‘Large-scale biofuel production endangers food security’
To meet climate goals and stop global warming, we need a lot more trees. And we also need biofuel, but, according to a leaked report of the United Nations’ climate panel, IPCC, this can affect food security.
Trees are the perfect ‘vacuum cleaners’ for CO2. A recent publication of scientists mentioned that planting 1.200 billion trees would absorb two-third of CO2 emissions from the atmosphere. “The most effective solution,” says Tom Crowther, a leading researcher at the ETH University in Zürich.
Vegetation is also useful to produce biofuel and bio-energy. However, covering the planet with large surfaces of ‘CO2 vacuum cleaners’ would not be such a good idea, according to a recent analysis of the International Energy Agency.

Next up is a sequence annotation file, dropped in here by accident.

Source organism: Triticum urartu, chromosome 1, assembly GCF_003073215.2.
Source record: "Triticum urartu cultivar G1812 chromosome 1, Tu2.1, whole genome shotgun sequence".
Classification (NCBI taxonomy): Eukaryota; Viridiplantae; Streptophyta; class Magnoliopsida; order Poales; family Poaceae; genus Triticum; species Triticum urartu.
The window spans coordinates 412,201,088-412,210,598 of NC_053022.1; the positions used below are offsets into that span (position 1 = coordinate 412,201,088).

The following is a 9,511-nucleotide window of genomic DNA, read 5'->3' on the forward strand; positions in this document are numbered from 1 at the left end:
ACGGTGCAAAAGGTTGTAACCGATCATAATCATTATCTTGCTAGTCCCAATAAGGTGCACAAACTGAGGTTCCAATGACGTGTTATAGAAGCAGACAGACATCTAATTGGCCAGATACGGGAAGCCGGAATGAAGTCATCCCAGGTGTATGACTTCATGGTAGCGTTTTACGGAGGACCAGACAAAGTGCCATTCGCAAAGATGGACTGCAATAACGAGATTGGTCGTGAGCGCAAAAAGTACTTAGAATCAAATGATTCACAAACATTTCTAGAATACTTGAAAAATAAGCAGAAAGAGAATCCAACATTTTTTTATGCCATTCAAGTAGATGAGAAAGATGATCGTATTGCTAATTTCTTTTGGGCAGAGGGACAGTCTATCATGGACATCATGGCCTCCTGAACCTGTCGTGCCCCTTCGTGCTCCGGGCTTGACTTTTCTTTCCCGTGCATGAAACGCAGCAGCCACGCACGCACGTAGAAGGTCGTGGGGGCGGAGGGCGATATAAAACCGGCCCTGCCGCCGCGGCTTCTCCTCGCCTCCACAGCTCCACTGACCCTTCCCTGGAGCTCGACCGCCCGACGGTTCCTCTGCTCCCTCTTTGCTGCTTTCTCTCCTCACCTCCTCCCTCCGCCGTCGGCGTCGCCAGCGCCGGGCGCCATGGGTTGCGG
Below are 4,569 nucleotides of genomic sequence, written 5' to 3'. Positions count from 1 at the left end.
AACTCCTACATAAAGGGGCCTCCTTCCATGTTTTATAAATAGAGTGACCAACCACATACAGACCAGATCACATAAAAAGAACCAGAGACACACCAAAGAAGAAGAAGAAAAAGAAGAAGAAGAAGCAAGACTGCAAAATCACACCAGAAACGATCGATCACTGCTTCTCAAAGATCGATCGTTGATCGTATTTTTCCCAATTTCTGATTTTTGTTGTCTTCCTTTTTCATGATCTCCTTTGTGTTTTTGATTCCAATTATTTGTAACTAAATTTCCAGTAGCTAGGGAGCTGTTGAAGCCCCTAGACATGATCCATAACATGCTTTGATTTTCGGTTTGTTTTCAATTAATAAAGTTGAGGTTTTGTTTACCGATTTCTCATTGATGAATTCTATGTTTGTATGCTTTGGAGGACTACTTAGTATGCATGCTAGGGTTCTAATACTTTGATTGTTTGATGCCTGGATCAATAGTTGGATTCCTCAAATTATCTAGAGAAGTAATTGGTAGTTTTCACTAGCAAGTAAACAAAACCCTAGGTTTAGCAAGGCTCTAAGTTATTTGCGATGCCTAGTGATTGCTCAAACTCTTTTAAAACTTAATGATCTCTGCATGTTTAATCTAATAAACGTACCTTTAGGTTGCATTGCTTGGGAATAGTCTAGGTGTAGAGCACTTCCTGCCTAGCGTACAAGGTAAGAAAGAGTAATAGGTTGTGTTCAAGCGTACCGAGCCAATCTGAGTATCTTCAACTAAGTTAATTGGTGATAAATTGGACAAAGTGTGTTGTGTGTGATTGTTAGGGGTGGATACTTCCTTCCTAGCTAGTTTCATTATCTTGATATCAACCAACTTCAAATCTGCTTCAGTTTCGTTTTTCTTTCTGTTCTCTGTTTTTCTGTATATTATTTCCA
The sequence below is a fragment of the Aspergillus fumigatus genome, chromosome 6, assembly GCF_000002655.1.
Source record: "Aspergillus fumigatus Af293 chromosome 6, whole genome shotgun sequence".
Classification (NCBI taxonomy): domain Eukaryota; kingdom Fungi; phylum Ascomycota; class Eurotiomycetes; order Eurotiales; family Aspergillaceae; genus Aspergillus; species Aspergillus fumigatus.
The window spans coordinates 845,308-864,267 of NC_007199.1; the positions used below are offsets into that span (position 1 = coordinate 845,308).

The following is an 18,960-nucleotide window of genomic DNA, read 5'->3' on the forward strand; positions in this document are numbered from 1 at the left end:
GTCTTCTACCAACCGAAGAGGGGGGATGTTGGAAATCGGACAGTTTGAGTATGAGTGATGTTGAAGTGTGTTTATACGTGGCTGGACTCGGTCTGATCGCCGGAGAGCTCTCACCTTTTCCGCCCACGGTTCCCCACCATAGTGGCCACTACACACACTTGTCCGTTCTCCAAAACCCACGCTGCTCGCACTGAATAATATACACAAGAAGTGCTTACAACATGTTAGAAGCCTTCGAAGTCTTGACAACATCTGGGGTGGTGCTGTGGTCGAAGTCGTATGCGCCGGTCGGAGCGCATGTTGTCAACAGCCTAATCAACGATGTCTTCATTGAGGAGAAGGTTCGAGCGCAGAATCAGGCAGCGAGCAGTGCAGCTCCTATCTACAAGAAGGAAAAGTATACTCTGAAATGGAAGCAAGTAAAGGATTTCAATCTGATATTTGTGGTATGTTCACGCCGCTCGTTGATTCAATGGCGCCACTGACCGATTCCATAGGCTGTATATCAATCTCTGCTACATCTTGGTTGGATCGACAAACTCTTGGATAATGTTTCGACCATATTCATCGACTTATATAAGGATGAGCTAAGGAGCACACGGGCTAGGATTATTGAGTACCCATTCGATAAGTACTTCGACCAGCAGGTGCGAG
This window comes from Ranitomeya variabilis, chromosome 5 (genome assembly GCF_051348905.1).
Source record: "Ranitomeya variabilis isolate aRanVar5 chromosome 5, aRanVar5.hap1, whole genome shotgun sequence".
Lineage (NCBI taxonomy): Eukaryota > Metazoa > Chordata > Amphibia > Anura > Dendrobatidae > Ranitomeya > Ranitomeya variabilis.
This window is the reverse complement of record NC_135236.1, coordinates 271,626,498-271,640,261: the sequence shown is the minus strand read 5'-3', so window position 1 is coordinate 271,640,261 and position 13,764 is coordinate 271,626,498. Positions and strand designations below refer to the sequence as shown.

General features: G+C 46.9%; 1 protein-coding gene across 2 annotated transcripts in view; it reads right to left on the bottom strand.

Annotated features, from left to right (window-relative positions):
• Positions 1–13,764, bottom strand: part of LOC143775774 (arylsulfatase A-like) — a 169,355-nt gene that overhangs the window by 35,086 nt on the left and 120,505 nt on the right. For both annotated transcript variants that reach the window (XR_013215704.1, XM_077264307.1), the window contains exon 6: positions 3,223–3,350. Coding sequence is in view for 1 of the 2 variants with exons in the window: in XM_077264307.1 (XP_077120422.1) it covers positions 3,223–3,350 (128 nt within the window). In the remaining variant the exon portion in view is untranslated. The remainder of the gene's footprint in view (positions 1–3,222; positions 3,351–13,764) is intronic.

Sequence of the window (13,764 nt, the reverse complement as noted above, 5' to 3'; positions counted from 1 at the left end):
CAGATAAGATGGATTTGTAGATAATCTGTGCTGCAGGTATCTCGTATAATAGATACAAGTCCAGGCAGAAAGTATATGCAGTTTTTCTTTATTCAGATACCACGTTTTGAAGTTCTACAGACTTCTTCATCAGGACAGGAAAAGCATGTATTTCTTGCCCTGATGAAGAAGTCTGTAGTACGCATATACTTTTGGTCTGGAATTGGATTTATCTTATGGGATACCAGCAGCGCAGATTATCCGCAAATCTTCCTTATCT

Earlier studies showed that biofuels based on farm crops just increased emissions because of the large-scale deforestation. So, according to the leaked report, the widespread use of farmland will lead to food insecurity – and hunger – because these parts of the land aren’t used for crops.
On top of that, more intense production of biofuel with more fertilizers, irrigation, and monoculture can erode the soil so that less CO2 can be stored.
“The leaked report is a unique opportunity for Belgium to review its strategy about biofuel,” says Alba Saray Pérez Terán, climate expert of Oxfam. (Belgium proposed an important increase in biofuel from 5,5% in 2017 to 14% by 2030, e.n.). “Those crops are responsible for more poverty and less food security. A policy that promotes this option can be seen as a violation of human rights.”
IPCC scientists advise to keep the production of biofuel limited and to find other ways to reduce emissions and save food production. “We also have to stop wasting food and opt for a more balanced diet.”
The IPCC also suggests several solutions to safeguard food security and reduce emissions, like more diverse simultaneous crops, more soil-enriching plants, new drought-resistant vegetation, new techniques to register heat and drought stress…